Tag Archives: Legislative Council

Hong Kong Voters Adjust To The New Order

The Legislative Council complex in Hong Kong. Photo credit: Hong Kong government

THE OUTCOME OF the elections to Hong Kong’s Legislative Council (Legco) was the sweeping victory for pro-Beijing candidates expected, given the vote was conducted under new rules that effectively barred opposition candidates.

The election had been delayed by a year, purportedly on Covid-19-related public health grounds, but it gave the government the time to restructure the elections to provide an iron-clad pro-Beijing majority.

Total Legco seats increased to 90 from 70, but the number directly elected by voters was reduced to 20 from 35, so to barely one-fifth from one-half. Forty seats are filled by a pro-Beijing and pro-business electoral college drawn from the city’s establishment. Trade and profession-based functional business constituencies elect the remaining 35. Candidates are vetted for their loyalty to Beijing (‘patriotism’).

It was also made illegal to incite people not to vote or cast an invalid vote, punishable by a three-year jail sentence.

Voter intuition was largely to stay away from the polls. Turnout was a record low, 30.2%, down from 58.3% in 2016.

Before the elections, chief executive Carrie Lam said the expected low turnout would signify Hong Kongers’ satisfaction with the government as they had no reason to register protest votes, implicitly suggesting that authorities think of voting as a confrontational act.

Many, likely, most Hong Kongers do not share that view but are resigned to the city’s new political order rather than mobilising to push back against it. If the elections confirm one thing, it is that organised opposition to the government has been broken.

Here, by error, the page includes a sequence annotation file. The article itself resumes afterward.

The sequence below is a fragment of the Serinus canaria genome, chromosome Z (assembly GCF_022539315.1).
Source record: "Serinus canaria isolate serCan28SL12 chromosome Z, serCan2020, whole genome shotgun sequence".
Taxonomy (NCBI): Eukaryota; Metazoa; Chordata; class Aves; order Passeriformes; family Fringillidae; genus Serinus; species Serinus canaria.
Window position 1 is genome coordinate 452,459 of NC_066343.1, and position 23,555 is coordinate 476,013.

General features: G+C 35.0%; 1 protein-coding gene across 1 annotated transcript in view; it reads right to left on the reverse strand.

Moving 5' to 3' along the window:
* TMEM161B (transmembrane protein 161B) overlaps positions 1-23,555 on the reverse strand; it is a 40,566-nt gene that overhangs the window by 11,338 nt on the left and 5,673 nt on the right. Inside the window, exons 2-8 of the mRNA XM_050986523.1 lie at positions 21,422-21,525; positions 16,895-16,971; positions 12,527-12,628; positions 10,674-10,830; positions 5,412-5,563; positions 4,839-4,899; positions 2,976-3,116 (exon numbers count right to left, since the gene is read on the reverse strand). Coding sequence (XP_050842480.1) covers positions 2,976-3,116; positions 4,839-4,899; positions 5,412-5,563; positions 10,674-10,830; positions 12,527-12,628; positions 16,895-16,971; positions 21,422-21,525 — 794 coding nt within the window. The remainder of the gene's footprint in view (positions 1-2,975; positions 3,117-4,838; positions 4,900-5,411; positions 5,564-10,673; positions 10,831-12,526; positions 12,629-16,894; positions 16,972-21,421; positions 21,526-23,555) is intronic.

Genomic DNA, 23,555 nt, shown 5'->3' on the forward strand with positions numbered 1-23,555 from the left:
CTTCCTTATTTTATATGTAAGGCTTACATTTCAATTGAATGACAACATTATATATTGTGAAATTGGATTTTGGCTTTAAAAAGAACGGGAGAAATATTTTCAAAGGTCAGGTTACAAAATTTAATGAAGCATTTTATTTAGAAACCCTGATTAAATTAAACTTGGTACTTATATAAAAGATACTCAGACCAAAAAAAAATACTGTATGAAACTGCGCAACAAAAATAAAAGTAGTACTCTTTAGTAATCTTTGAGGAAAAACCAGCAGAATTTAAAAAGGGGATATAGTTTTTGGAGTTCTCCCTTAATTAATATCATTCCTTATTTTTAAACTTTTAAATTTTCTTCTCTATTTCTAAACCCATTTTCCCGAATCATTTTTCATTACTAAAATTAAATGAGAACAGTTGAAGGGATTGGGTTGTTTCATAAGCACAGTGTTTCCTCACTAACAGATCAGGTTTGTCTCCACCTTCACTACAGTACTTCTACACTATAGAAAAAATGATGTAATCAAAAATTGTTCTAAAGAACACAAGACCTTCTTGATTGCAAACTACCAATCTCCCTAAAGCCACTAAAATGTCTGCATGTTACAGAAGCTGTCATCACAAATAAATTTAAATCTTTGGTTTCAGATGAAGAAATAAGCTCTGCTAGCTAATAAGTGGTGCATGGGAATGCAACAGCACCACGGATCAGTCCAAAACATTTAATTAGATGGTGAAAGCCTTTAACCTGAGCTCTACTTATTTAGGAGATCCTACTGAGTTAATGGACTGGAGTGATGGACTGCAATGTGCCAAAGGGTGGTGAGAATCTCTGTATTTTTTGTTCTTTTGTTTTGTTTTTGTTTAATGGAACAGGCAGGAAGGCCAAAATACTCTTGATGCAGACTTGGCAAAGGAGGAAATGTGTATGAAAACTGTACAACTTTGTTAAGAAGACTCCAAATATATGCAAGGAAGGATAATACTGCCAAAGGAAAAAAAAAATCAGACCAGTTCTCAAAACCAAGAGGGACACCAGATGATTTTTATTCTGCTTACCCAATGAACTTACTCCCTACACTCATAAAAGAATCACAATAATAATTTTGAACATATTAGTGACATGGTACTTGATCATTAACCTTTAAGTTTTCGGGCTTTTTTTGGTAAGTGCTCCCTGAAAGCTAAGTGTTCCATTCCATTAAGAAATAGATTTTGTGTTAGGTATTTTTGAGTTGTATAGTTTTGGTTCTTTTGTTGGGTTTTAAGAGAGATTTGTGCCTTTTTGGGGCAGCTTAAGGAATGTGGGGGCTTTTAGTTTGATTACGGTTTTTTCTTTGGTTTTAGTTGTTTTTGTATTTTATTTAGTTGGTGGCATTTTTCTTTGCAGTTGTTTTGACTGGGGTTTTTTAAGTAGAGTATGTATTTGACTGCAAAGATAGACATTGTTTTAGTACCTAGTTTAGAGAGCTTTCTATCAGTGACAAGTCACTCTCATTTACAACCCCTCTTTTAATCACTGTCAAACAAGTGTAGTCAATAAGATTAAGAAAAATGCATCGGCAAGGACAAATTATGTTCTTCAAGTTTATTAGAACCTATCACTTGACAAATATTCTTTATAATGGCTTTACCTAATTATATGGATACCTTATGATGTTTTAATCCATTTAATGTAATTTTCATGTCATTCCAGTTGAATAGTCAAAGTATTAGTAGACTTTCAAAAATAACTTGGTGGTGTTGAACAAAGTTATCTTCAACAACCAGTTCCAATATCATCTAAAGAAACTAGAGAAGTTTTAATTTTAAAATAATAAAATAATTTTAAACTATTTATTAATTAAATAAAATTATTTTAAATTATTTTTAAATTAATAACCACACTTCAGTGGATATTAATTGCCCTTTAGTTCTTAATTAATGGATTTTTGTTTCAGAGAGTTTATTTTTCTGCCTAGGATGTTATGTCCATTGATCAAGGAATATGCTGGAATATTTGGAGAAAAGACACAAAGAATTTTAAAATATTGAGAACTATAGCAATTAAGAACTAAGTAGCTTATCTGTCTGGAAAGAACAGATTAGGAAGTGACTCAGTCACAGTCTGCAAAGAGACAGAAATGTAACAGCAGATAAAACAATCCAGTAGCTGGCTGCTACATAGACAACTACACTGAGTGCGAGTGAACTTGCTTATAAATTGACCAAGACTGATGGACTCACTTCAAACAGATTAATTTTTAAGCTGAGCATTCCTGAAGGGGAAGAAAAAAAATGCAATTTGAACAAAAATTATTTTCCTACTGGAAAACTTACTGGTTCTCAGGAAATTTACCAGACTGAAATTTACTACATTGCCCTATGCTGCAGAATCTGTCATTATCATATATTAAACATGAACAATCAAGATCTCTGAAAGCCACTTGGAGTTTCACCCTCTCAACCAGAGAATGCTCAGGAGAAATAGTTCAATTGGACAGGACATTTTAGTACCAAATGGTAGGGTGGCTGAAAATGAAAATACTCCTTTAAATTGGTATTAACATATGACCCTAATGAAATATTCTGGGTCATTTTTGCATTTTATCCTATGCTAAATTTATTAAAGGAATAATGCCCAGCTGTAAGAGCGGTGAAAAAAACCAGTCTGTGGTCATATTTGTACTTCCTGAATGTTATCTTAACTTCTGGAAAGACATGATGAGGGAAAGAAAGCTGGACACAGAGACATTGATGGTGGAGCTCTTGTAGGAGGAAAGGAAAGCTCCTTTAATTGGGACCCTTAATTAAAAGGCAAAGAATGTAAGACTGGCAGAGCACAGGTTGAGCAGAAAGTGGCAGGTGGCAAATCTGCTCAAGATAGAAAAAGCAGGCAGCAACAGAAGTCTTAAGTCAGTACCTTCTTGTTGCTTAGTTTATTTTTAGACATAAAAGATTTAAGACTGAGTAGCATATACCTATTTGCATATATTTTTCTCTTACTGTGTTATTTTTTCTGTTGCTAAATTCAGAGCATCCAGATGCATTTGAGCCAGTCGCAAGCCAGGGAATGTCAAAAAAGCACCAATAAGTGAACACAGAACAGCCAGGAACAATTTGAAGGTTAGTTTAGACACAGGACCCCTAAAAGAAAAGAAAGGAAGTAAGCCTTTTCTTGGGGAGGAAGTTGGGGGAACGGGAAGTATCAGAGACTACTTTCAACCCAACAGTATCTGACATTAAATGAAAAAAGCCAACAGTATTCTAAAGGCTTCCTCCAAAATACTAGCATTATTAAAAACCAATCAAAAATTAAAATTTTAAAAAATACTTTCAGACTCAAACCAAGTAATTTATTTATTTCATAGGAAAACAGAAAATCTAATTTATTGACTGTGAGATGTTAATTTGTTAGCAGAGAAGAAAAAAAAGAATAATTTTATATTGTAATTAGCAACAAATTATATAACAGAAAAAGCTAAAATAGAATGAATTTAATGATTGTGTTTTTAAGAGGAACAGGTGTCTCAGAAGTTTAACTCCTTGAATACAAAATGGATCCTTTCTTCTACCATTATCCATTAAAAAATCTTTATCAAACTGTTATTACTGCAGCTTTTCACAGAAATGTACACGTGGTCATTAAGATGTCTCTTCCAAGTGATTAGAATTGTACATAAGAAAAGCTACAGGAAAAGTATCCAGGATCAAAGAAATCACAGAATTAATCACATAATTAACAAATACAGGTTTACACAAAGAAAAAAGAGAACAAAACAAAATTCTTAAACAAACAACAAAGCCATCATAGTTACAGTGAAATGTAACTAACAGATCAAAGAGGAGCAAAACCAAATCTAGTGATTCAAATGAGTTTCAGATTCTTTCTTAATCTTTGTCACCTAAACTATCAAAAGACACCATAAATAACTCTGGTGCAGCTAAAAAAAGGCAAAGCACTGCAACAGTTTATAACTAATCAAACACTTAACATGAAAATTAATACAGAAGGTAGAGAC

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A Bleak Day In Hong Kong

Screenshot of LegCo press release about the dismissal of four lawmakers following NPC Standing Committee granting Hong Kong government new powers.

THERE IS LITTLE positive to say about the mass resignation by opposition lawmakers from Hong Kong’s Legislative Council (LegCo).

This followed the city’s government sacking four Legco members using the powers newly given to it by the NPC Standing Committee in Beijing to directly dismiss lawmakers whom it deems to have promoted the city’s independence or foreign interference in its affairs.

If the government had hoped to replace the more outspoken elements of the opposition with moderates, it would have been rapidly disabused of the idea by the resignations of all of the remaining 15 opposition lawmakers, who make up a large minority, in protest.

This further diminishes the already shrunken popular standing of LegCo, whose elections due in September were postponed for a year, nominally because of the Covid-19 pandemic but more likely because the opposition was likely to win a majority in the wake of the introduction of the new National Security Law.

All four of the dismissed legislators — Alvin Yeung Ngok-kiu, Kwok Ka-ki and Dennis Kwok of the Civic Party and Kenneth Leung of the Professionals Guild — had already been disqualified from running in the next election. This was the purported basis on which they could not continue to serve in the extended LegCo session.

Hong Kong’s chief executive Carrie Lam reportedly said that there would be no by-elections to fill the vacancies as the postponed elections were only nine months away.

The chances of popular protest will increase, but any such expression of discontent will be repressed by legal and police action.

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